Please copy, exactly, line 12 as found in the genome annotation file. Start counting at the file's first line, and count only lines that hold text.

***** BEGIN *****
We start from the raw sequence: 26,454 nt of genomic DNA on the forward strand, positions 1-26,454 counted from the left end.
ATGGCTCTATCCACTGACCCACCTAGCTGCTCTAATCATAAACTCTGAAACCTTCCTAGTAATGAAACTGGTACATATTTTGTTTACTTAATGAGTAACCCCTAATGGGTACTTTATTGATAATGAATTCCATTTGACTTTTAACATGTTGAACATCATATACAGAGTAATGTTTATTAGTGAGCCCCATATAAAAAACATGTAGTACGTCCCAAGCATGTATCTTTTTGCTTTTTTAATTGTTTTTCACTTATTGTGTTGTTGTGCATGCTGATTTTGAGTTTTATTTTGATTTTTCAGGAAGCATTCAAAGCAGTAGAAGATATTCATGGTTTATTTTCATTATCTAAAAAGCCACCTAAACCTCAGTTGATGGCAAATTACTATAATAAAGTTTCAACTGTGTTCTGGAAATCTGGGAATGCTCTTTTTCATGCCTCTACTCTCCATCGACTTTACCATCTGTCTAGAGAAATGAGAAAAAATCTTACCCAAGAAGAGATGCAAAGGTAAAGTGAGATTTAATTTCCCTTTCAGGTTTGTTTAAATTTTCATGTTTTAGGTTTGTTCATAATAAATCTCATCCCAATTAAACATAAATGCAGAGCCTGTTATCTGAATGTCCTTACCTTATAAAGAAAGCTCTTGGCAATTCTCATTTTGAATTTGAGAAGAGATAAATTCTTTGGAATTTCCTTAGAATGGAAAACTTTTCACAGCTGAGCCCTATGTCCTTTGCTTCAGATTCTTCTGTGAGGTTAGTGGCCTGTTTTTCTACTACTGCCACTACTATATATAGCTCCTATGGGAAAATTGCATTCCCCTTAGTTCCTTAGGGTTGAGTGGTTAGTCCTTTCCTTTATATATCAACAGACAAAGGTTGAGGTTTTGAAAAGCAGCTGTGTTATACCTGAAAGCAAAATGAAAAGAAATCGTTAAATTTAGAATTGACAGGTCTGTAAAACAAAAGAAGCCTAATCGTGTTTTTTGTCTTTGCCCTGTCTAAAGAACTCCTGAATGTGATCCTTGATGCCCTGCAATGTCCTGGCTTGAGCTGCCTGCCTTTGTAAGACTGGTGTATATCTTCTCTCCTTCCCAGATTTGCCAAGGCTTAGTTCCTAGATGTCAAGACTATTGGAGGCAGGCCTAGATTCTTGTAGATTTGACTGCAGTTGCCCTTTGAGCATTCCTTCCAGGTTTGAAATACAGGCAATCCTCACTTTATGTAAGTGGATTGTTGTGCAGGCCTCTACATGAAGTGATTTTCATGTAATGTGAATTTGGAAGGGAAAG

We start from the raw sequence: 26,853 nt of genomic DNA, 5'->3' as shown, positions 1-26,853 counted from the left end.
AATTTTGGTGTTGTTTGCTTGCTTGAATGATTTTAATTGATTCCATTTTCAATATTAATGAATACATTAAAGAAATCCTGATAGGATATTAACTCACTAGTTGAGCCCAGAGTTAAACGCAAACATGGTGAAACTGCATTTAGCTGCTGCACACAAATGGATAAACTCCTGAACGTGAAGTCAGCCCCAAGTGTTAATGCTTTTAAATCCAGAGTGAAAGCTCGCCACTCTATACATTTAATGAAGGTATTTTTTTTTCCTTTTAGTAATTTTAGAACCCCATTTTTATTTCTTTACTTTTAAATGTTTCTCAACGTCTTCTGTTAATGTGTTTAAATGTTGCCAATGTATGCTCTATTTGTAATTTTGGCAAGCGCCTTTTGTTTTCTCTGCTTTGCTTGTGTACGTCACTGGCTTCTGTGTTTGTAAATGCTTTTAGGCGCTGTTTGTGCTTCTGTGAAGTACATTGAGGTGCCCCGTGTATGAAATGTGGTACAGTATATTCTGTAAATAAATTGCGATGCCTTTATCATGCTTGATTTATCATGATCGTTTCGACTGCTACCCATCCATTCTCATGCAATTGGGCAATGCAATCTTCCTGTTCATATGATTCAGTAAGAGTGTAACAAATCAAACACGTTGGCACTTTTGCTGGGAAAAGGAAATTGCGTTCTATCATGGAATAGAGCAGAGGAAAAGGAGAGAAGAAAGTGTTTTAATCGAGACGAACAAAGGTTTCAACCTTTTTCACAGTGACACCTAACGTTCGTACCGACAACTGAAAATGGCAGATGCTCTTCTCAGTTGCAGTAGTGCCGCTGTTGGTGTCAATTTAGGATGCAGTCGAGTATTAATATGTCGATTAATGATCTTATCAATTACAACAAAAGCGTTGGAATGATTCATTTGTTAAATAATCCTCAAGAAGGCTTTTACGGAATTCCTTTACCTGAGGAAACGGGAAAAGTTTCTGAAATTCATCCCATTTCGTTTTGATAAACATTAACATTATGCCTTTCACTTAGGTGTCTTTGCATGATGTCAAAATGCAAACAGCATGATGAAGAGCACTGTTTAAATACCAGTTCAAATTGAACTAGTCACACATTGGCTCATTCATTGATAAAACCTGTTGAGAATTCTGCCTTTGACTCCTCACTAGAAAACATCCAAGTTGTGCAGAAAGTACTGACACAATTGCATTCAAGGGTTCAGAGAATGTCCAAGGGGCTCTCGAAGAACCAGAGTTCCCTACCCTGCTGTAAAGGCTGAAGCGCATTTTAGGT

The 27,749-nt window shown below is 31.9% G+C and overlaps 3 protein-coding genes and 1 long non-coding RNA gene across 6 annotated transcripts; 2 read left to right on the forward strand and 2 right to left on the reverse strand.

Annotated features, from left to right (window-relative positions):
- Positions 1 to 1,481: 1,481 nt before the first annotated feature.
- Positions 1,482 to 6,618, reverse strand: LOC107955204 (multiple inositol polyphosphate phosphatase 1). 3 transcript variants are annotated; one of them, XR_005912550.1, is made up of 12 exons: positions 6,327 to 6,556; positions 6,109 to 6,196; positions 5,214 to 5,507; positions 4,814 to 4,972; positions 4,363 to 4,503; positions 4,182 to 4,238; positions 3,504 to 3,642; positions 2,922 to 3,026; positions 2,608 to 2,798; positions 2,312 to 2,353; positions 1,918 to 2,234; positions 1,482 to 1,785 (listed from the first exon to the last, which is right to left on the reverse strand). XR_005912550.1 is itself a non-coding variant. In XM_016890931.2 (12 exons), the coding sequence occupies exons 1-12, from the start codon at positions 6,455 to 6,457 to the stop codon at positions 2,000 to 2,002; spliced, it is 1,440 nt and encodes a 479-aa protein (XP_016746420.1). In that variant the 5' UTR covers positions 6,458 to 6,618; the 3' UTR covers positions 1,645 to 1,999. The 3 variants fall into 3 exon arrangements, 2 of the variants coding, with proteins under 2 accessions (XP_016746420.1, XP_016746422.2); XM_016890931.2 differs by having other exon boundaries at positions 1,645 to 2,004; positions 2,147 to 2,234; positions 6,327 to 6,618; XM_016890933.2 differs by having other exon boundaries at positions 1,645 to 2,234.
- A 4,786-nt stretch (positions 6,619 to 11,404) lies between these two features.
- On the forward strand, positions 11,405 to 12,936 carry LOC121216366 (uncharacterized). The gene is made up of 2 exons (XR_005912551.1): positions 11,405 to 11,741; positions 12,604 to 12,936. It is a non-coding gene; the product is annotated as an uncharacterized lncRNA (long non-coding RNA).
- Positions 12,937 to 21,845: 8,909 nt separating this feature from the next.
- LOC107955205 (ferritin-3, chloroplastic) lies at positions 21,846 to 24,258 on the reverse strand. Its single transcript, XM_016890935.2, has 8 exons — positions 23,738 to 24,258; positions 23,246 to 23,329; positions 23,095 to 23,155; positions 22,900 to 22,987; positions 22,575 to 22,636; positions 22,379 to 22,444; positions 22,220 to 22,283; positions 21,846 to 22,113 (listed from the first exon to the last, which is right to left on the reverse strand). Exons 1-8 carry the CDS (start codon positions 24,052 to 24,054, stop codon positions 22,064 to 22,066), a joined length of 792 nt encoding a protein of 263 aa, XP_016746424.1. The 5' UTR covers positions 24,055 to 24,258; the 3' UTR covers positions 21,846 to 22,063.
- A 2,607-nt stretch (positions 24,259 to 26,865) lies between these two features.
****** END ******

- LOC107955205 (ferritin-3, chloroplastic) lies at positions 21,846 to 24,258 on the reverse strand. Its single transcript, XM_016890935.2, has 8 exons — positions 23,738 to 24,258; positions 23,246 to 23,329; positions 23,095 to 23,155; positions 22,900 to 22,987; positions 22,575 to 22,636; positions 22,379 to 22,444; positions 22,220 to 22,283; positions 21,846 to 22,113 (listed from the first exon to the last, which is right to left on the reverse strand). Exons 1-8 carry the CDS (start codon positions 24,052 to 24,054, stop codon positions 22,064 to 22,066), a joined length of 792 nt encoding a protein of 263 aa, XP_016746424.1. The 5' UTR covers positions 24,055 to 24,258; the 3' UTR covers positions 21,846 to 22,063.